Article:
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Special to The News-Courier
WASHINGTON — President Donald Trump Trump signed into law last Friday the largest rescue measure in history, a $2-trillion economic relief package to get money to many Americans as well as hospitals, businesses, and state and local governments struggling with the COVID-19 pandemic.
“I want to thank Democrats and Republicans for coming together and putting America first,” Trump said.
The Senate had passed the legislation 96-0 earlier last week following extensive negotiations between Democrats and Treasury Secretary Steven T. Mnuchin, significantly altering and expanding a package initially proposed by Senate Majority Leader Mitch McConnell (R-Ky).
The final vote in the House did not go exactly as planned as lawmakers had to use a procedural move to quash Republican Rep. Thomas Massie’s motion for a recorded roll call of lawmakers. When Massie called a second time for a roll call vote, he failed to get a fifth of those lawmakers present to support him, as required by House rules. After more than three hours of debate, the $2-trillion bill passed by a voice vote in just under a minute.
The relief provisions will touch many aspects of American life, providing a one-time direct payout of up to $1,200 for most American adults. In addition, the bill includes $500 billion in loans to struggling businesses, $377 billion in loans and grants for small businesses, $150 billion for local, state and tribal governments facing a drop in revenue and $130 billion for hospitals dealing with an onslaught of patients.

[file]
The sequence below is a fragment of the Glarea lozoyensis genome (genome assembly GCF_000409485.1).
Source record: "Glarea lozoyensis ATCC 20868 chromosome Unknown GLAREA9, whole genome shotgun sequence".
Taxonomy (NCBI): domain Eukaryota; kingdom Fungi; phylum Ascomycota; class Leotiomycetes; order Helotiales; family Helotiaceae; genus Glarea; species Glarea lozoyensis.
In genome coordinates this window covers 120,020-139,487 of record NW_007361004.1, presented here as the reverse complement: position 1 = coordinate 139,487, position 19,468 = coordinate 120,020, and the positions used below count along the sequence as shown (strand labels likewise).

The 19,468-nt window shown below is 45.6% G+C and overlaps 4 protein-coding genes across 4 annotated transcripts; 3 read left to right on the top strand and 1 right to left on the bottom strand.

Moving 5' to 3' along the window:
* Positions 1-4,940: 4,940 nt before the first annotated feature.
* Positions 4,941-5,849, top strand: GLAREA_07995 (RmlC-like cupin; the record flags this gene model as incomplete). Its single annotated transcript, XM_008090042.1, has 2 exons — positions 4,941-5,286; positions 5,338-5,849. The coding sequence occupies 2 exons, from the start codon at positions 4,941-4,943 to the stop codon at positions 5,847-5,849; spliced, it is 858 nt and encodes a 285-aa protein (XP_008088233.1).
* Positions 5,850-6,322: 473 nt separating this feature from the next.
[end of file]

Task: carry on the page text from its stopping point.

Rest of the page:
The package also blocks foreclosures and evictions during the crisis on properties where the federal government backs the mortgage; pauses federal student loan payments for six months and waives the interest; gives states millions of dollars to begin planning for the November election by offering mail or early voting; provides more than $25 billion for food assistance programs such as SNAP; and provides a $600 increase in jobless benefits for four months, on top of what states provide as base compensation, and extended by 13 weeks the duration of benefits, which is typically 26 weeks.
In addition, Trump used his power under the 1950 Defense Production Act to issue General Motors to produce badly-needed ventilators for hospitals strained by COVID-19.
“Our fight against the virus is too urgent to allow the give-and-take of the contracting process to continue to run its normal course,” he said. “GM was wasting time.”